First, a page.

REVIEW: Goodnight War: The Naked Stark on the Stark RealityApr 22nd, 2012 | By Kat Richter | Category: What Kat Saw
Upon arriving at Broad Street Ministries for the Saturday matinee of The Naked Stark’s Goodnight War, I’m handed a red poppy and told I’ll have to check my bag. As I head upstairs into the nave, which is hung with miniature windmills and origami doves, I’m reminded of the dance composition courses I had to take in college—the weird ones, where we spent most of the semester with skinned knees under the aegis of “site specific work.”
Nonetheless, I’m intrigued; this is my fourth show in as many days and although I’m feeling a bit danced-out, the Quaker in me curious to see what Katherine Kiefer Stark and her motley crew of dancers have to say about war.
The performance begins with a processional in which a line of dancers walks slowly across the back of the church; they carry black rectangles—some small, some large—and they place them on the laps of the audience members, who are seated in two long rows facing one another. Stark reads a welcoming address, in which she describes Goodnight War as an imagined ritual, referencing the beloved children’s book Goodnight Moon that comprises an important part of her daughter’s daily routine.
Rituals, however, are nothing without participation and the audience is asked to stand, form a single line and walk to a circle of chairs in the center of the room. There, Stark dancers over and around a pair of chairs, one standing normally and the other laid upon the ground as if to suggest an alternate horizon, while musician Paul Stern plays an original composition Falling into Here on a miniature toy-sized piano and vocalist Chana Rothman reads Goodnight Moon.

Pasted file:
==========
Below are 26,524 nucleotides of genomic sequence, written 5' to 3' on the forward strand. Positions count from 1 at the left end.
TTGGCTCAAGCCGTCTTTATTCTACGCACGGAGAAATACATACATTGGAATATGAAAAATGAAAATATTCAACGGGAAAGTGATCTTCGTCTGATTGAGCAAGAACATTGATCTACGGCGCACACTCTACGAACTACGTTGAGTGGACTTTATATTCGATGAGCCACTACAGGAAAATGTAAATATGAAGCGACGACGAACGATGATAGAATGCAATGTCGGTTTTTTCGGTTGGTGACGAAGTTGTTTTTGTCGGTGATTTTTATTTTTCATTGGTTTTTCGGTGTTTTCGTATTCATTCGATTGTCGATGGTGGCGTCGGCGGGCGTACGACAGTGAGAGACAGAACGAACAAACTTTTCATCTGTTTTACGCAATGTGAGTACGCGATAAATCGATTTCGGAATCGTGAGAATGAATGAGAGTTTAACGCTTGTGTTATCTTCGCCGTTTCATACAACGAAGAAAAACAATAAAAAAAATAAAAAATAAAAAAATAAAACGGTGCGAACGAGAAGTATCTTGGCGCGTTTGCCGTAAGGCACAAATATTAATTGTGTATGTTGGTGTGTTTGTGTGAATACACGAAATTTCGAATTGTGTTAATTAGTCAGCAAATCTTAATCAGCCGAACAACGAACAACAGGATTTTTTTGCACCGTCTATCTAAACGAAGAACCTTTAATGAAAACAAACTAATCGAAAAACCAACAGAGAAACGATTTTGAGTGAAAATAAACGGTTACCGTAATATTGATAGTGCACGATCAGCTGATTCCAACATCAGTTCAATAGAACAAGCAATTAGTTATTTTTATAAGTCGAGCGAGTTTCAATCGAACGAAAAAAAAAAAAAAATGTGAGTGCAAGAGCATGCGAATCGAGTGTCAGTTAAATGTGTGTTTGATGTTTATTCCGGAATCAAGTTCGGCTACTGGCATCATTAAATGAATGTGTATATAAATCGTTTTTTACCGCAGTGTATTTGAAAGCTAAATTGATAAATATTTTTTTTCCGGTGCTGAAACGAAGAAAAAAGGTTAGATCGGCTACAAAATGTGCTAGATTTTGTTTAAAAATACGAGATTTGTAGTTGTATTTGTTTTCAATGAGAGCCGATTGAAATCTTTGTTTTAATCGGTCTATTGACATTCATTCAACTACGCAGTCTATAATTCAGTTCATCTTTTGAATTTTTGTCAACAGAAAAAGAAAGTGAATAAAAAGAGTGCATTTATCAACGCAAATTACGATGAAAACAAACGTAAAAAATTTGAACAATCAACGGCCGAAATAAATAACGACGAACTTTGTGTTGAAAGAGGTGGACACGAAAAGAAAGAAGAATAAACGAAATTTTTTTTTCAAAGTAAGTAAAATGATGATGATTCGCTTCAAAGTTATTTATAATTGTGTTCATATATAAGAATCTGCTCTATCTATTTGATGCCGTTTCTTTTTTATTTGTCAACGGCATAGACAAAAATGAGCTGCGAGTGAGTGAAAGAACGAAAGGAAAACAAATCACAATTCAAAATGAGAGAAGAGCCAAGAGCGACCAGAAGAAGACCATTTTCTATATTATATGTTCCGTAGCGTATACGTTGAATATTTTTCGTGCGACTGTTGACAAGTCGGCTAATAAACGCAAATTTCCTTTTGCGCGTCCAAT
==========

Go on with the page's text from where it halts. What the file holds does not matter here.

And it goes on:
The circle is filled with stuff: a bicycle, a stack of books and pyramids of brightly colored plastic cups, which the dancers send crashing against the floor again and again as they roll and writhe around the circle. “What are you doing?” one dancer asks another.
“Having a funeral,” she replies.
“I don’t know.”
No sooner have the towers of plastic cups been rebuilt than they’re sent crashing to the ground once again like pawns or rubble or fallen cities. The dancers partner off, sharing their weight as they continue spiraling around the audience but they begin to argue with one another, oblivious to the fact that they’re actually dependent upon each other to stand.
It is these subtle metaphors that keep Stark’s work from becoming cliché; there are no grieving widows, no army fatigues, and yet when the dancers strap on their simple, black back packs, only to take them off again and slam their bodies into the floor in response to a drill sergeants call of “Show them how war spent its time!” you know what she’s getting at. The dancers climb over one another and although there is nothing virtuosic in their movement, they litter the nave with empty plastic bags, children’s toys and discarded clothing. In Eulogy III: Territory, Fear, Hope, the company weaves through the debris and invite the audience to do the same. One by one, they lay their poppies upon the black rectangles and the ritual comes to a close, simply but poignantly.
It’s definitely not art for art’s sake: its art with a purpose and Stark makes no apology for this fact, nor should she. Deceptively simple, Goodnight War provided a complex meditation on the culture of war and our addiction to it and I, for one, hope that there’s much more to come.
Kat Richter is a freelance writer and teaching artist. Her work can be found at www.katrichter.com.